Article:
Often people comment on how difficult it must be to have a child in a wheelchair. While I certainly wish I did not have the experience to say this, like anything else in life, you just adapt to the circumstances. However, one thing that continues to drive us crazy is the wheelchair itself. Not the “thought of” having a child in a wheelchair, but the actual piece of equipment. Maggie’s wheelchair is a pain.
That may be a bit unfair. Maggie’s chair is quite amazing. Like a Timex watch it takes a licking and keeps on ticking. Maggie is hard on this chair. Her body never stops moving and she is generally extending her muscles against the head or foot rests. She snaps both off regularly. The last time Chris, the wheelchair tech, said he made the headrest “Maggie proof.” She takes that as a direct challenge, so we will see how long this repair lasts. So far, the bolts have held, which is to say they havn'e snapped clean off like before (though she has worked the various tightening bolts and screws loose a few time).
Making a chair work for Maggie is a difficult proposition. She does not have any trunk support and needs a fully supported seating system to keep her upright. The chair both reclines and tilts in space, which means you can angle the seat back without actually reclining the back. We use the tilt a lot. When Maggie is having any respiratory difficulty, we can tilt her back and the change in position helps her right away. Though I originally thought we would use the reclining feature to change her in the chair, it turns out we rarely use it. It is too difficult, you need more than one person because all the straps loosen when the chair is reclined, so it really is not safe to use that feature.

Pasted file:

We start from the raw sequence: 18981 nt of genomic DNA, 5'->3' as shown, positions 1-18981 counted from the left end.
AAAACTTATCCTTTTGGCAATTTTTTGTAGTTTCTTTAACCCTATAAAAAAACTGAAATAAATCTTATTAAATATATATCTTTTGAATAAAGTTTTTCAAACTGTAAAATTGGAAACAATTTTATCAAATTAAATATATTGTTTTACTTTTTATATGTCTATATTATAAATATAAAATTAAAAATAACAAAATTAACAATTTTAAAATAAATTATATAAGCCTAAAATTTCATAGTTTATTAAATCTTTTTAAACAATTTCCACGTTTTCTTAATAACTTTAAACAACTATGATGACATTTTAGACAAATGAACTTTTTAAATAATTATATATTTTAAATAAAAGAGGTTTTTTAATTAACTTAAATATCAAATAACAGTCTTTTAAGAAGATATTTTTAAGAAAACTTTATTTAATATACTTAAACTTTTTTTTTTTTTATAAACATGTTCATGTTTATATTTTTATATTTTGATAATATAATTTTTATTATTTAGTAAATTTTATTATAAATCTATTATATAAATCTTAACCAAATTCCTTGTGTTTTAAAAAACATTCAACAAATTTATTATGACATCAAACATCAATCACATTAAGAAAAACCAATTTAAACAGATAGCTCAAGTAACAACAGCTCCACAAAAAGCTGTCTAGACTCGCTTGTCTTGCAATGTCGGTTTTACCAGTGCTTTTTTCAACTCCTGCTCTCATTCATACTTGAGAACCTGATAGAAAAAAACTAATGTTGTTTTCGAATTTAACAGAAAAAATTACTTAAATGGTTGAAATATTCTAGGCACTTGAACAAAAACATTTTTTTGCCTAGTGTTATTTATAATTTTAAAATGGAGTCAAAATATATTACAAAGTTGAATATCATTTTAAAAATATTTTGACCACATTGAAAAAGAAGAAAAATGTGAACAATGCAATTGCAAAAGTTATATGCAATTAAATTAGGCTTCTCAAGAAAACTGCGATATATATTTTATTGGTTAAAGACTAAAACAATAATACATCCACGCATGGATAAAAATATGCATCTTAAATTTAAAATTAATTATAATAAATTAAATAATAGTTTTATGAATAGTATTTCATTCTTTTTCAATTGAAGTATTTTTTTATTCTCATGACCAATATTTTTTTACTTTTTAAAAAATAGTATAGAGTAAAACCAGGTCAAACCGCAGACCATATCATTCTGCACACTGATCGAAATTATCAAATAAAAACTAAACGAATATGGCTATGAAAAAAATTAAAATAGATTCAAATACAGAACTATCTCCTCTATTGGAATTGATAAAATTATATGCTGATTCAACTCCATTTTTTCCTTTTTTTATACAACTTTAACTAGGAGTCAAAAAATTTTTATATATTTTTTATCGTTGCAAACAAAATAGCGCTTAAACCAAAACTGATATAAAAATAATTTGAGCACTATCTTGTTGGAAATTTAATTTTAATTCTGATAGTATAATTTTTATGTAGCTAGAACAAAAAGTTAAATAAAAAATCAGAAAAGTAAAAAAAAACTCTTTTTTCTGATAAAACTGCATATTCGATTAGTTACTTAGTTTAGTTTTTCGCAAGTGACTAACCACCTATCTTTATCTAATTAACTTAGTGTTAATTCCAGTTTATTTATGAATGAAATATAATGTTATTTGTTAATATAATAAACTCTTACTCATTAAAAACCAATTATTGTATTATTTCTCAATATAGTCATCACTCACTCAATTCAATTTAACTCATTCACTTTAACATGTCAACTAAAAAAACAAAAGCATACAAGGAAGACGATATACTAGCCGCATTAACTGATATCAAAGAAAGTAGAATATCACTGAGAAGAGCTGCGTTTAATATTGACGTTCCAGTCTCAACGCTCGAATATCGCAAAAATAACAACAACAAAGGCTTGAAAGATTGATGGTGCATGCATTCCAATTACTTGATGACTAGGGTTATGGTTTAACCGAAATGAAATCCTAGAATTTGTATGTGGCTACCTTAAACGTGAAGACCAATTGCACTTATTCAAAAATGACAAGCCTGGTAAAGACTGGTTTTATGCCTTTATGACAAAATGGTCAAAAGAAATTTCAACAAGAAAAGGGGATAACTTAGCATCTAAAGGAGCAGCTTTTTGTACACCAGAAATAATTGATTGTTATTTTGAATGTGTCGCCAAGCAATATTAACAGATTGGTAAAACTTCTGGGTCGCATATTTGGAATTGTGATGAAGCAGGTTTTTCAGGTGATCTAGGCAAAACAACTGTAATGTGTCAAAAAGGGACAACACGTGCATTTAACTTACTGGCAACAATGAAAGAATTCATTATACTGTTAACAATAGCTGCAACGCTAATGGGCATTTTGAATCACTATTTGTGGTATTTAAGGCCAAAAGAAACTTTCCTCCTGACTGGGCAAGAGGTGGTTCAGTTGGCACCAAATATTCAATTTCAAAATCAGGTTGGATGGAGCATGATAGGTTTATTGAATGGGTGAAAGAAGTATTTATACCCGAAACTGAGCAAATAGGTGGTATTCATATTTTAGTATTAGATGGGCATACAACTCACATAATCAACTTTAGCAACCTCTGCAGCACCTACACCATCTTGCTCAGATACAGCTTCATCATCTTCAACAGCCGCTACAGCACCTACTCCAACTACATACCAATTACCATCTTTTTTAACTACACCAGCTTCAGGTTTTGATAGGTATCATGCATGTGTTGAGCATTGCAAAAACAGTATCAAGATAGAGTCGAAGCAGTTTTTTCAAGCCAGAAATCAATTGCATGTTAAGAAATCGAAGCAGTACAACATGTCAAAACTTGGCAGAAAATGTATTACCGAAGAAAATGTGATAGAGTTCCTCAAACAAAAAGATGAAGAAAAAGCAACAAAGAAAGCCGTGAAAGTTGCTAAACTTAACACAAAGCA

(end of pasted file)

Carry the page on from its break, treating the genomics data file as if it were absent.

Despite all the bells and whistles on the chair, though, all the safety of the chair comes down to the straps. There is a harness across her chest, two straps on her hips and one across her waist. There are seven buckles holding the straps in place. The harness has four, hips have one each and the lap belt has one.
One of Maggie’s favorite things to do is to unhook all those belts. Maggie, it seems, is a thrill seeker.
She has been able to undo the bottom of the harness for a couple of years now. Every time you look over that thing is flapping in the wind, or occasionally she has lifted it over her head completely and it is hanging down behind the chair, useless. I refasten them if we are on the move, but she is safe in the chair without those on if she is staying in one position. The buckle on the lap belt used to have a lock on it, so Maggie could not open it, but Maggie broke that. Now we cover the latch with duct tape so Maggie will not undo it. All the action is in the hip belt. If her hips are stable, the rest of her will be safe. Of course, she figured out how to undo the hip belts this year. That is not good
The first picture is the way it's supposed to look and the second one is the way is looks when she's "fiddling." (and then falls asleep from the hard work)
If her tray is on the chair, she generally will not bother with the buckles because she has to reach under the tray to get to them. Usually if the tray is attached, she is using her talker so she has plenty to do to keep her busy. She cannot have the tray on while riding in the car, though, and there is nothing worse than hearing that “click” of the buckle opening when we are driving. I am driving in heavy traffic knowing the only thing holding her in the chair is a loose lap belt with the latch covered in duct tape. This tends to make a mom a tad nervous.
Steve is working on a new configuration of the belts to make the “Maggie proof.” I am sure she will take this on as a direct challenge too, and we will have to keep adapting to Maggie’s ever-evolving sense of adventure.